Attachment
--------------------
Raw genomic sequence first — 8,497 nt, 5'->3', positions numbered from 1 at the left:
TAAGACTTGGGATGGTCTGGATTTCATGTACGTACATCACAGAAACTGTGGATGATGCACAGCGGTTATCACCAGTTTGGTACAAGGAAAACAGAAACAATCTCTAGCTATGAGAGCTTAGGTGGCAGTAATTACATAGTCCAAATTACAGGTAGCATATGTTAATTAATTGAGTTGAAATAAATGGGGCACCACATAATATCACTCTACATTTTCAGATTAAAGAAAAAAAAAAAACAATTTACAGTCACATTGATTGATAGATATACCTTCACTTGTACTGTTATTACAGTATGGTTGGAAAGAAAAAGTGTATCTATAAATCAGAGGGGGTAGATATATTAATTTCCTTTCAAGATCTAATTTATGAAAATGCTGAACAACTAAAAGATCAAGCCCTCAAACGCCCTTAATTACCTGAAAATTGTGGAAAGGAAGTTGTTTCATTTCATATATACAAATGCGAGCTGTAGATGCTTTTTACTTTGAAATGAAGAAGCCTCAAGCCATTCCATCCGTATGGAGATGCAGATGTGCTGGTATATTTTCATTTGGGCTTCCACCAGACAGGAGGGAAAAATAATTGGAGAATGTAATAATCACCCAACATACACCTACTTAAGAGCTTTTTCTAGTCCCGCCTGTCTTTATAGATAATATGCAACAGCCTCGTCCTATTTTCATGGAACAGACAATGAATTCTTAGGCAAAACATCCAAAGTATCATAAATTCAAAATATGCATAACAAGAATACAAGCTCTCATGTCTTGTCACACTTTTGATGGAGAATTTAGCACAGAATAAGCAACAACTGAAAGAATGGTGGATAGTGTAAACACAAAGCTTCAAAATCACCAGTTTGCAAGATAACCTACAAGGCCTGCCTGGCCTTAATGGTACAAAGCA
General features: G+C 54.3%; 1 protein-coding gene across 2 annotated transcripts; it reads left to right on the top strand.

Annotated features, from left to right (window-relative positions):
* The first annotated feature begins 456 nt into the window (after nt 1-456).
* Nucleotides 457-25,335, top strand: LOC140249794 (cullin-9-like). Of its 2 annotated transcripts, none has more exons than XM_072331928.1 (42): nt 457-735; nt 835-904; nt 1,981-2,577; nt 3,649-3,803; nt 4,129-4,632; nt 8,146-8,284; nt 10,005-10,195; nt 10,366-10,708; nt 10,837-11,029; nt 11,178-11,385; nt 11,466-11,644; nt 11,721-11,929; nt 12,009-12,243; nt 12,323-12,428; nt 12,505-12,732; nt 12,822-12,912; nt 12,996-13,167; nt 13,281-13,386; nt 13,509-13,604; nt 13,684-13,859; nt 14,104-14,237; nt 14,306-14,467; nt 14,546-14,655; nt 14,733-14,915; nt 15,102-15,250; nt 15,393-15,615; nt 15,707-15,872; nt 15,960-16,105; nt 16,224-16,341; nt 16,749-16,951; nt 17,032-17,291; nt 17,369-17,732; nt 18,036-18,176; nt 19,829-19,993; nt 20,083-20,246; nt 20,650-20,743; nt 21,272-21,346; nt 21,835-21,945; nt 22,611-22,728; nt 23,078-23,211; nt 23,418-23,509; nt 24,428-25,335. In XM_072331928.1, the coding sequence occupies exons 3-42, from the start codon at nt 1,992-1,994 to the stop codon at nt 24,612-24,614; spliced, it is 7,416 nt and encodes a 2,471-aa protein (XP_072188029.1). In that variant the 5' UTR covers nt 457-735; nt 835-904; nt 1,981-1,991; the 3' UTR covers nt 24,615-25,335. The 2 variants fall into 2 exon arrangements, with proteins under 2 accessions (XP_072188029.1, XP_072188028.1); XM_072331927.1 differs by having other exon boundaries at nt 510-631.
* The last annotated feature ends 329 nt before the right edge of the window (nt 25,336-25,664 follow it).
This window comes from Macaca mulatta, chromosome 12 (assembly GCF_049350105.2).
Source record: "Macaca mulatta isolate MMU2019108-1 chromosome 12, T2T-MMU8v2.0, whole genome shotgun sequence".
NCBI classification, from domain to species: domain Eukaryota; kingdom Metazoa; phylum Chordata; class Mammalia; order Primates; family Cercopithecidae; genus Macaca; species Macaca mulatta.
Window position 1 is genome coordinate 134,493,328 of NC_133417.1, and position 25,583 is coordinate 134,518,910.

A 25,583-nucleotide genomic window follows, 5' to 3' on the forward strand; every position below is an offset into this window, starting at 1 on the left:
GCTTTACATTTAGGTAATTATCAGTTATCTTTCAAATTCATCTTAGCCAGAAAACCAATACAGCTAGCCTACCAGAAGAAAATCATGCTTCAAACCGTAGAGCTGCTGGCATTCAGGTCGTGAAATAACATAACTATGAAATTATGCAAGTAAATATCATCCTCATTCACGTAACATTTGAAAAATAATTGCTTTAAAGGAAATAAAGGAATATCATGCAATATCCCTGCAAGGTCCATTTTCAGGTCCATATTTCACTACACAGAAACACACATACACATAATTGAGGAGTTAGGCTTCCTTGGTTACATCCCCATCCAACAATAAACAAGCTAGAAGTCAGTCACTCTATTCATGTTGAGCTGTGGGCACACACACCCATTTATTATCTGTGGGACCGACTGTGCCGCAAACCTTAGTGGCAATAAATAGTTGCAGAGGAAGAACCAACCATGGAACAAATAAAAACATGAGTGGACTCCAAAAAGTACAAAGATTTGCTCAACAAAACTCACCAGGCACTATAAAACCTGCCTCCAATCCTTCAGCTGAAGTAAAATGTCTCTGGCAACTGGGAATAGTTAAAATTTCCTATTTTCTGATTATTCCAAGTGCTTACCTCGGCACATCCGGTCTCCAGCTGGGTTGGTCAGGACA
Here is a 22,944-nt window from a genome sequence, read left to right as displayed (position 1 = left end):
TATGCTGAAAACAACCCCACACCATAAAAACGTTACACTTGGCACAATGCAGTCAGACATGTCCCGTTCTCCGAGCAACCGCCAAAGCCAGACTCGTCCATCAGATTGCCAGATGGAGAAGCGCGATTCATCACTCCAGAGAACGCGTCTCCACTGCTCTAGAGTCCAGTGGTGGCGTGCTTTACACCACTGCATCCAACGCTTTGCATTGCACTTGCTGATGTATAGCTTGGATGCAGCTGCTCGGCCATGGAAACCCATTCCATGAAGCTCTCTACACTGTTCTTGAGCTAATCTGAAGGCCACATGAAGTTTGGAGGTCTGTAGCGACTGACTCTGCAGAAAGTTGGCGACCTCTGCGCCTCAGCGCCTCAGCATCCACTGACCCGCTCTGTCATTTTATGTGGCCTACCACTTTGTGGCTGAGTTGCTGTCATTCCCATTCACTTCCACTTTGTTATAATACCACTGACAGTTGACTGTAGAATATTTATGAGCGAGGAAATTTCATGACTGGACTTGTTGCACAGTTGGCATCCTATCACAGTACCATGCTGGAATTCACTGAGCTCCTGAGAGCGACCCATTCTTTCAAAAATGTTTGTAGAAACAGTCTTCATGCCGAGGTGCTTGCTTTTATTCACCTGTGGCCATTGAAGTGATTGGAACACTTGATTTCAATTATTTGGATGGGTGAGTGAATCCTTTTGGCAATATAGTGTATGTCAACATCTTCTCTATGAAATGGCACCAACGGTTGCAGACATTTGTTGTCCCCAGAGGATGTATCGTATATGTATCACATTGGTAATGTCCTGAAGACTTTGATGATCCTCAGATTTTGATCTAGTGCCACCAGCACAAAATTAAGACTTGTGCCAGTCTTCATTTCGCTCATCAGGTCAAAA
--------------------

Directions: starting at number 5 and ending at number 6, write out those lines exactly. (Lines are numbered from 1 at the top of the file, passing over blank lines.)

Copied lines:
* The first annotated feature begins 456 nt into the window (after nt 1-456).
* Nucleotides 457-25,335, top strand: LOC140249794 (cullin-9-like). Of its 2 annotated transcripts, none has more exons than XM_072331928.1 (42): nt 457-735; nt 835-904; nt 1,981-2,577; nt 3,649-3,803; nt 4,129-4,632; nt 8,146-8,284; nt 10,005-10,195; nt 10,366-10,708; nt 10,837-11,029; nt 11,178-11,385; nt 11,466-11,644; nt 11,721-11,929; nt 12,009-12,243; nt 12,323-12,428; nt 12,505-12,732; nt 12,822-12,912; nt 12,996-13,167; nt 13,281-13,386; nt 13,509-13,604; nt 13,684-13,859; nt 14,104-14,237; nt 14,306-14,467; nt 14,546-14,655; nt 14,733-14,915; nt 15,102-15,250; nt 15,393-15,615; nt 15,707-15,872; nt 15,960-16,105; nt 16,224-16,341; nt 16,749-16,951; nt 17,032-17,291; nt 17,369-17,732; nt 18,036-18,176; nt 19,829-19,993; nt 20,083-20,246; nt 20,650-20,743; nt 21,272-21,346; nt 21,835-21,945; nt 22,611-22,728; nt 23,078-23,211; nt 23,418-23,509; nt 24,428-25,335. In XM_072331928.1, the coding sequence occupies exons 3-42, from the start codon at nt 1,992-1,994 to the stop codon at nt 24,612-24,614; spliced, it is 7,416 nt and encodes a 2,471-aa protein (XP_072188029.1). In that variant the 5' UTR covers nt 457-735; nt 835-904; nt 1,981-1,991; the 3' UTR covers nt 24,615-25,335. The 2 variants fall into 2 exon arrangements, with proteins under 2 accessions (XP_072188029.1, XP_072188028.1); XM_072331927.1 differs by having other exon boundaries at nt 510-631.